Under Kentucky law, the four elements of promissory estoppel are " (1) a promise; (2) which the promisor should reasonably expect to induce action or forbearance on the part of the promise; (3) which does induce such action or forbearance; and (4) injustice can be avoided only by enforcement of the promise." Bergman v. Baptist Healthcare Sys., Inc., 344 F.Supp.2d 998, 1003 (W.D. Ky. 2004) (quoting Res-Care, Inc. v. Omega Healthcare Investors, Inc., 187 F.Supp. 714, 718 (W.D. Ky. 2001)). Additionally, the promisee's reliance on the promise must be justified. See Butler v. Progressive Cas. Ins. Co., 2005 WL 1009621, at *4 (W.D. Ky. 2005); FS Invs., Inc. v. Asset Guar. Ins. Co., 196 F.Supp.2d 491, 507 (E.D. Ky. 2002); see also McCarthy v. Louisville Cartage Co., 796 S.W.2d 10, 12-13 (Ky. Ct. App. 1990). But " promissory estoppel is not designed to give a party to a negotiated contract a 'second bite at the apple in the

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event it fails to prove breach of contract.'" Miller, 2012 WL 2050239, at *9 (quoting Gen. Aviation, Inc. v. Cessna Aircraft Co., 915 F.2d 1038, 1042 (6th Cir. 1990)). Stated another way, " because promissory estoppel is not intended to provide an alternative to a breach of contract claim, where a contract exists on the subject matter of the alleged promise sought to be enforced, a claim for promissory estoppel is not cognizable." Jan Rubin Assocs., Inc. v. Housing Auth. of Newport, 2007 WL 1035016, at *14 (E.D. Ky. Mar. 30, 2007) (referencing Shane, 200 F.Appx. at 404; Davis, 399 F.Supp.2d at 799; Tractor & Farm Supply, Inc. v. Ford New Holland, Inc., 898 F.Supp. 1198, 1205 (W.D. Ky. 1995)). Thus, " estoppel cannot be the basis for a claim if it represents the same performance contemplated under a written contract." Shane, 200 F.Appx. at 403 (quoting Tractor & Farm Supply, 898 F.Supp. at 1205).

Accordingly, in applying Kentucky law, the Sixth Circuit holds that " a promissory-estoppel claim cannot be based upon a performance that is contractually required," reasoning that " it is a 'widely accepted principle that promissory estoppel is applicable only in the absence of an otherwise enforceable contract.'" Id. at 404 (quoting Heating & Air Specialists, Inc. v. Jones, 180 F.3d 923, 934 (8th Cir. 1999)). Both this Court and the Eastern District of Kentucky have since adhered to this interpretation of Kentucky law. See, e.g., Bus. Payment Sys., LLC v. Nat'l Processing Co., 2012 WL 6020400, at *16 (W.D. Ky. Dec. 3, 2012); Pixler v. Huff, 2012 WL 3109492, at *13 (W.D. Ky. July 31, 2012); Hesco Parts, LLC v. Ford Motor Co., 2009 WL 854362, at *8 (W.D. Ky. Mar. 30, 2009); Jan Rubin, 2007 WL 1035016, at *14. Therefore, where there is a written contract, the enforceability of which is not in question, this Court has consistently dismissed promissory estoppel claims that are based on the same performance as is contemplated by the written agreement. E.g., Gonzalez v. Imaging Advantage, LLC, 2011 WL 6092469, at *2 (W.D. Ky. Dec. 7, 2011); Owensboro Mercy Health Sys., Inc. v. Willis N. Am., Inc., 2009 WL 1405172, at *5 (W.D. Ky. May 18, 2009).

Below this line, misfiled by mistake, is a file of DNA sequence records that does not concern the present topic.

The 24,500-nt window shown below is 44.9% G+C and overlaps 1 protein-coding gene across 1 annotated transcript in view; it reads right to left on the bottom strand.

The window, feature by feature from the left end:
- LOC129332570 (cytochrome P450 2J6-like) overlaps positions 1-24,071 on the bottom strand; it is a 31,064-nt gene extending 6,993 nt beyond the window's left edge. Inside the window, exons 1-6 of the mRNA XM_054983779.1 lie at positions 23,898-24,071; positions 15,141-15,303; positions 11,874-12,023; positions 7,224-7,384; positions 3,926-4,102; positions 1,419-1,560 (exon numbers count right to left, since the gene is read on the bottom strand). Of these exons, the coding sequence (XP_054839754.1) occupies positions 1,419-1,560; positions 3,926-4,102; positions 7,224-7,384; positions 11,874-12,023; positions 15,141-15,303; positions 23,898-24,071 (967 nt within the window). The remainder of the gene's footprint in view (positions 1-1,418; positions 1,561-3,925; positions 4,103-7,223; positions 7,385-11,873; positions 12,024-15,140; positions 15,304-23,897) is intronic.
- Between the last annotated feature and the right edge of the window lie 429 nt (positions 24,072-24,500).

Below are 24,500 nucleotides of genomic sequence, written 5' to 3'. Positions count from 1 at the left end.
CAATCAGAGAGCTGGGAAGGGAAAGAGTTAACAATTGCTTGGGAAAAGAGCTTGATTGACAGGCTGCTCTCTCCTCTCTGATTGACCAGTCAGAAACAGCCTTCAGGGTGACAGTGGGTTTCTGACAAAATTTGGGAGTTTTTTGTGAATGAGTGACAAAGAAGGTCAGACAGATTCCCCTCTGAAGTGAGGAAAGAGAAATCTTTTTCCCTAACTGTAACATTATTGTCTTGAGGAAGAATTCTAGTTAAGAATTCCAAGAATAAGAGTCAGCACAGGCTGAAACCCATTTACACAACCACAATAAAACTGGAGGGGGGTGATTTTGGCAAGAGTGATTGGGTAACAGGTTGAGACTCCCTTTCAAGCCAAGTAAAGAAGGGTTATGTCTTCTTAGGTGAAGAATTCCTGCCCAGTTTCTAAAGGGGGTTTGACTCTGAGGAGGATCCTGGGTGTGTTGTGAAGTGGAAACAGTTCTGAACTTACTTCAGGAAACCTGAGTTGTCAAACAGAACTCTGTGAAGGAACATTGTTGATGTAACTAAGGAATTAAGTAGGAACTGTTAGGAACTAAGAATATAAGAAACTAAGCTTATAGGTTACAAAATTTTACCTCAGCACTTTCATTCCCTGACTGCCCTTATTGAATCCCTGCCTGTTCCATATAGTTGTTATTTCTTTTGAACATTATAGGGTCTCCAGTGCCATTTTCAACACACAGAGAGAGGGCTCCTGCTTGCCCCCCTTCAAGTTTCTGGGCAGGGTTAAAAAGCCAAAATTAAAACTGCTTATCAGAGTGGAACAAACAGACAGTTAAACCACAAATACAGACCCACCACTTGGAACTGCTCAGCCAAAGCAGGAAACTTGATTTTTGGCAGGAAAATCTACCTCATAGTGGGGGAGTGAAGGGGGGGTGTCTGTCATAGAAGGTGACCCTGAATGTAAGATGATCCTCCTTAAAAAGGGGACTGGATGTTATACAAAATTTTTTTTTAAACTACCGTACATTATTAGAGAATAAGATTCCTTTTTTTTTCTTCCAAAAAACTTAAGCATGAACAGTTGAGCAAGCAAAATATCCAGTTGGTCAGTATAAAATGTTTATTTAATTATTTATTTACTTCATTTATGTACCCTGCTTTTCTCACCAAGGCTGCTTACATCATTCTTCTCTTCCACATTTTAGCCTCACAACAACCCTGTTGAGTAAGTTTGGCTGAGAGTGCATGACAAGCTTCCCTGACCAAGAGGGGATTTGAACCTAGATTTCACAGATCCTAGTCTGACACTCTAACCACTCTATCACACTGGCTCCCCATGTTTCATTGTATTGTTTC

In their Response, Plaintiffs insist that it is premature to dismiss this count until it is determined whether either the Old Contract or the New Contract is enforceable. To this end, Plaintiffs cite this Court's decision in Brewer v. Branch Banking & Trust Corp., 2005 WL 2100995, at *2 (W.D. Ky. Aug. 26, 2005) (Heyburn, J.), to suggest that they should have the opportunity to proceed with discovery on their promissory estoppel claim alongside their breach-of-contract claim. ( See Docket No. 32, at 18-20.) Plaintiffs further propose that if Defendants will admit to the enforceability of both the Old Contract and the New Contract, Plaintiffs will agree to withdraw their promissory estoppel claim. (Docket No. 32, at 19-20.) Otherwise, they maintain that " (1) the non-existence of a promissory estoppel claim is predicated upon the existence of an express or implied-in-fact contract; and (2) the Plaintiffs cannot dismiss a potential promissory estoppel claim against the individuals Mr. and Mrs. Simmons and/or Mr. Wagenseller and/or Mr. Schroering that would otherwise be potentially voided by a corporate 'veil' argument." [12] (Docket No. 32, at 20.)

Page 730

The Court disagrees with both of Plaintiffs' contentions and finds that their promissory estoppel claim must be dismissed as a matter of law. In regard to their first point, the Court finds Plaintiffs' cited authority, Brewer, inapposite to this case in light of several decisions that are both more recent and significantly more relevant to the case at hand. For example, in Owensboro Mercy Health Sys., Inc. v. Willis North America, this Court dismissed a promissory estoppel claim before discovery was completed because the Court found as a matter of law that " the performance [plaintiffs] seek still is 'contemplated under the written contract,' and, therefore, cannot support a claim for promissory estoppel." 2009 WL 1405172, at *5. Similarly, in Gonzalez v. Imaging Advantage, LLC, this Court dismissed a promissory estoppel claim on a Rule 12(b)(6) motion in advance of discovery and before determining the enforceability of the contract underlying the plaintiff's breach-of-contract claims. 2011 WL 6092469, at *2. There, the Court explained:

[The plaintiff's] promissory estoppel claim fails because this claim is subsumed by his breach-of-contract claim. . . . [The plaintiff's] allegations that [the defendant] made promises not contained within the four corners of the written contract does not alter this conclusion. . . . The fact that [the defendant] made promises to [the plaintiff] that were not part of the contract is immaterial, given that the performance [sought] is the same performance bargained for in the contract.